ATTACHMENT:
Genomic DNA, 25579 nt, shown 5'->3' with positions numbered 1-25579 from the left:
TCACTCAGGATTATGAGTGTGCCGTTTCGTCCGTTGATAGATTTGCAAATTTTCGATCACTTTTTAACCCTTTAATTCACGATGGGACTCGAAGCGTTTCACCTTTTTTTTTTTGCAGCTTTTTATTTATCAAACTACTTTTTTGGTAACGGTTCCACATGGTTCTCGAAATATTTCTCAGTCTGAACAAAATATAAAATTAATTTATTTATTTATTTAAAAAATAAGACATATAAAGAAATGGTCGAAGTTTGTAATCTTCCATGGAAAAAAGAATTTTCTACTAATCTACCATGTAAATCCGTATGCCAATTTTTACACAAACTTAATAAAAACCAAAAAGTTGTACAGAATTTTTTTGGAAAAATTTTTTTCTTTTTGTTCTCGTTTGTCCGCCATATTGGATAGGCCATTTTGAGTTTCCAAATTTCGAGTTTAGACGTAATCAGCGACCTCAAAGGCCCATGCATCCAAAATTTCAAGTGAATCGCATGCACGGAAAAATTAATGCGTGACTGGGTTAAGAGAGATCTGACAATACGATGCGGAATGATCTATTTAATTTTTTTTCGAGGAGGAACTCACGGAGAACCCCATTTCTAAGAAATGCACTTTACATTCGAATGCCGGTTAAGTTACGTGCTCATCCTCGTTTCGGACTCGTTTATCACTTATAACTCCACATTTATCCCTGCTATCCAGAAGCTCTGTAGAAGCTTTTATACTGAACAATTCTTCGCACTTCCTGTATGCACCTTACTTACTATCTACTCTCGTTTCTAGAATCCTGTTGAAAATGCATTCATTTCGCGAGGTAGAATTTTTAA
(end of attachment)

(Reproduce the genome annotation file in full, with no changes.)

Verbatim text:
Genomic DNA, 25579 nt, shown 5'->3' with positions numbered 1-25579 from the left:
TCACTCAGGATTATGAGTGTGCCGTTTCGTCCGTTGATAGATTTGCAAATTTTCGATCACTTTTTAACCCTTTAATTCACGATGGGACTCGAAGCGTTTCACCTTTTTTTTTTTGCAGCTTTTTATTTATCAAACTACTTTTTTGGTAACGGTTCCACATGGTTCTCGAAATATTTCTCAGTCTGAACAAAATATAAAATTAATTTATTTATTTATTTAAAAAATAAGACATATAAAGAAATGGTCGAAGTTTGTAATCTTCCATGGAAAAAAGAATTTTCTACTAATCTACCATGTAAATCCGTATGCCAATTTTTACACAAACTTAATAAAAACCAAAAAGTTGTACAGAATTTTTTTGGAAAAATTTTTTTCTTTTTGTTCTCGTTTGTCCGCCATATTGGATAGGCCATTTTGAGTTTCCAAATTTCGAGTTTAGACGTAATCAGCGACCTCAAAGGCCCATGCATCCAAAATTTCAAGTGAATCGCATGCACGGAAAAATTAATGCGTGACTGGGTTAAGAGAGATCTGACAATACGATGCGGAATGATCTATTTAATTTTTTTTCGAGGAGGAACTCACGGAGAACCCCATTTCTAAGAAATGCACTTTACATTCGAATGCCGGTTAAGTTACGTGCTCATCCTCGTTTCGGACTCGTTTATCACTTATAACTCCACATTTATCCCTGCTATCCAGAAGCTCTGTAGAAGCTTTTATACTGAACAATTCTTCGCACTTCCTGTATGCACCTTACTTACTATCTACTCTCGTTTCTAGAATCCTGTTGAAAATGCATTCATTTCGCGAGGTAGAATTTTTAA